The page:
"KNOCK KNOCK," says Basil Friday.
"Who's there?" I say.
"Wurlitzer," says Basil Friday.
"Wurlitzer who?" I say.
Basil Friday suddenly bursts into a crude parody of Elvis.
"Wurlitzer one for the money, two for the show, three to get ready and go, cat, go!"
He does it quite well, and it's quite funny. But neither of us laughs. We're not here to laugh, after all. This is the new Heritage Joke Museum, where they take jokes extremely seriously. Or, at least, the museum's director, Basil Friday, does.
"Knock knock jokes have proved surprisingly long-lived," continues Basil. "Children still like them, even though it's very rare to find a new one these days. But lots of other joke formats have vanished. Utterly disappeared. There are kinds of jokes that people were still telling up to 10 years ago that never get told any more. And they would have disappeared entirely if it were not for our work here at the Heritage Joke Museum, where we specialise in preserving old joke forms..."
Do jokes actually end up vanishing so completely?
"Oh, Lord, yes. Whole families of jokes vanish when they're worn out. Remember the elephant jokes?"
I don't think...
"How do you get four elephants inside a mini?"
I don't know.
"Two in the front, two in the back."
We don't laugh, again.
"Lots of elephant jokes like that a while back," says Basil, "and you never hear one these days. Actually, I sort of like the elephant jokes, because they have a surrealist edge to them and don't just depend on puns, as most of today's kids' jokes do. What do you call a man who steals pigs? A ham burglar!"
We don't laugh, again.
"It's interesting how many joke formats take the form of riddles," says Basil. "A modern sophisticated form of the riddle joke is the lightbulb riddle – how many feminists does it take to change a lightbulb? and all that – but there have been lots of other riddle formats. What do you get if you cross a something with a something, remember those? What do you get if you cross a kangaroo with a sheep? A woolly jumper. And there was a format back in the Fifties which was quite popular for a while and went along the lines of: 'Why did the cowslip? Because she saw the bulrush'..."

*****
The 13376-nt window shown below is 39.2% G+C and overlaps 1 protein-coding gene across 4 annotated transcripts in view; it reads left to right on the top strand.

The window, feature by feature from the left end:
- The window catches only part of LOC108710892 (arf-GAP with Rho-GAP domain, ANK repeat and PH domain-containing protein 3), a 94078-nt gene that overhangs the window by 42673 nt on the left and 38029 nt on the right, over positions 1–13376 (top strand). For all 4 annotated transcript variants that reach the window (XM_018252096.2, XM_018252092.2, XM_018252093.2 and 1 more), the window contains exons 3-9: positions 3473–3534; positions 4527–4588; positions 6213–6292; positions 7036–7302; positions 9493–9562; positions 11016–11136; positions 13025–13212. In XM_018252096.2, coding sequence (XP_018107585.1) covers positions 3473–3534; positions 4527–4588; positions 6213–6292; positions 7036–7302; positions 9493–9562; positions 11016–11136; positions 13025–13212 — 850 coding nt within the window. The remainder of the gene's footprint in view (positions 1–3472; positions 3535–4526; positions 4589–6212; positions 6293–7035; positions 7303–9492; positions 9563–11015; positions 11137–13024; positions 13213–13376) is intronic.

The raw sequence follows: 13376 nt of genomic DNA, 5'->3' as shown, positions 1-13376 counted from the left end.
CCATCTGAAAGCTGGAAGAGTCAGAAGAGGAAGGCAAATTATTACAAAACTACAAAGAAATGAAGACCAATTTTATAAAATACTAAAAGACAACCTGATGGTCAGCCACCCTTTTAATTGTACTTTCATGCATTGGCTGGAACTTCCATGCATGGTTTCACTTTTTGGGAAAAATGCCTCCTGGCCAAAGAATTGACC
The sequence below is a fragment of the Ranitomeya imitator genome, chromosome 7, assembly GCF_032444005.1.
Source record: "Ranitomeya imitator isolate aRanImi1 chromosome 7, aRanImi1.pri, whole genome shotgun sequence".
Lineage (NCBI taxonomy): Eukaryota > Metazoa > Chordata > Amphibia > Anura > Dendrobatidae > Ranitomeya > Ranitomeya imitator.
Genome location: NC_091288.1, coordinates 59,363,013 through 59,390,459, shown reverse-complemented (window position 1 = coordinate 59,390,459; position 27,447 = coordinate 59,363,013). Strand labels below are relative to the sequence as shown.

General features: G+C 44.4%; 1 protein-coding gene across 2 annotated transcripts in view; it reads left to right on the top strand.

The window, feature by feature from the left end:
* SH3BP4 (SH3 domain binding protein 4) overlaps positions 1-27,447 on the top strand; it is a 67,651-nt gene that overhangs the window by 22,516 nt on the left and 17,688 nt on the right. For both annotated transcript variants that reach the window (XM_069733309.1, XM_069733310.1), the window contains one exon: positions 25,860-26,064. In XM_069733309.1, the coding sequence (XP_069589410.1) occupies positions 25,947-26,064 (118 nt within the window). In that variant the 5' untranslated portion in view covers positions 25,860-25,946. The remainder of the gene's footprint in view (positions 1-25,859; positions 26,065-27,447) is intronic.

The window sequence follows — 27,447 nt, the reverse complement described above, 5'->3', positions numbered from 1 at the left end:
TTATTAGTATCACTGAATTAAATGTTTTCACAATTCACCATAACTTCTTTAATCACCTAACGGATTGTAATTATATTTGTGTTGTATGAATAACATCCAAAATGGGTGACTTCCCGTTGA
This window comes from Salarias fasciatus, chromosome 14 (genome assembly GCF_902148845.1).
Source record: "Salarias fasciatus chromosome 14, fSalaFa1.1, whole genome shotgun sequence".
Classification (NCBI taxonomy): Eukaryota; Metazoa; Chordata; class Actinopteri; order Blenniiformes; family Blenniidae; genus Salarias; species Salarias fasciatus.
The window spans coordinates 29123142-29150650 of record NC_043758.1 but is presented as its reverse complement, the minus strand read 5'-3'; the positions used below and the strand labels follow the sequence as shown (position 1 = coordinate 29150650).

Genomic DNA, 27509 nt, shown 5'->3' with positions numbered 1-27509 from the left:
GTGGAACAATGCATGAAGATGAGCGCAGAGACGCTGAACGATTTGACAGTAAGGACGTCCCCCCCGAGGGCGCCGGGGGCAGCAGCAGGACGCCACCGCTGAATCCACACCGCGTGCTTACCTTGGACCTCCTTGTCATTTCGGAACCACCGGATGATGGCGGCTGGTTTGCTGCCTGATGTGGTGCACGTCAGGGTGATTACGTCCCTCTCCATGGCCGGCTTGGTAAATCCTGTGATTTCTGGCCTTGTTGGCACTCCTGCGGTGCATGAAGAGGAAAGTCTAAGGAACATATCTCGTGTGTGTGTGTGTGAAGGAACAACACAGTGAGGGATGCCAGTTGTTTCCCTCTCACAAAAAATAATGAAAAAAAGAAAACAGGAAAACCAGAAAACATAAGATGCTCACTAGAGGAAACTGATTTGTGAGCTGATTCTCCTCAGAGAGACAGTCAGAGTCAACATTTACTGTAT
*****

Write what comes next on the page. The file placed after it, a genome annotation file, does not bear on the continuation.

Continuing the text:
Again we don't laugh.
"But that all goes at least back to Victorian times, when riddles involved really gruesome punning answers. Like: 'Why is an onlooker like a bad potato? 'I don't know. Why is an onlooker like a bad potato? 'Because they are both spectators (specked 'taters)!' "
He doesn't laugh. Nor do I. Not at all.
"Another one? 'Why is a railway engine like a naughty schoolboy? Because they both have a tender behind!' Now, that is interesting, because not only is it unfunny, it is incomprehensible to anyone under 50. With the end of corporal punishment, schoolchildren no longer get caned, and with the end of steam trains, engines no longer pull a tender behind them. You see, when technology changes, it makes a whole lot of jokes obsolete. Like the one about the man who got in the train and thought the compartment was too hot... Know that one?"
Don't think so...
"So he turned the heating down. Another man got in, felt cold, turned the heating up and opened his book. When he was busy reading, the first man carefully reached out and turned the heating down, then opened a paper. Using the cover of the paper, the second man reached out and turned the heating down again, and this went on for a while until the door of the compartment burst open, and there stood the engine driver with a lump of coal in his hand, shouting: 'Well, d'you want the bloody thing or don't you!' "
We both laugh.
"Now, I have tried that joke on young people and it always falls flat because they don't know about compartments in trains, they don't know what coal would be doing on a train, and they have never come across individual heat controls. But you and I laughed, partly because it's quite funny and partly because we had special knowledge and felt pleased with ourselves."
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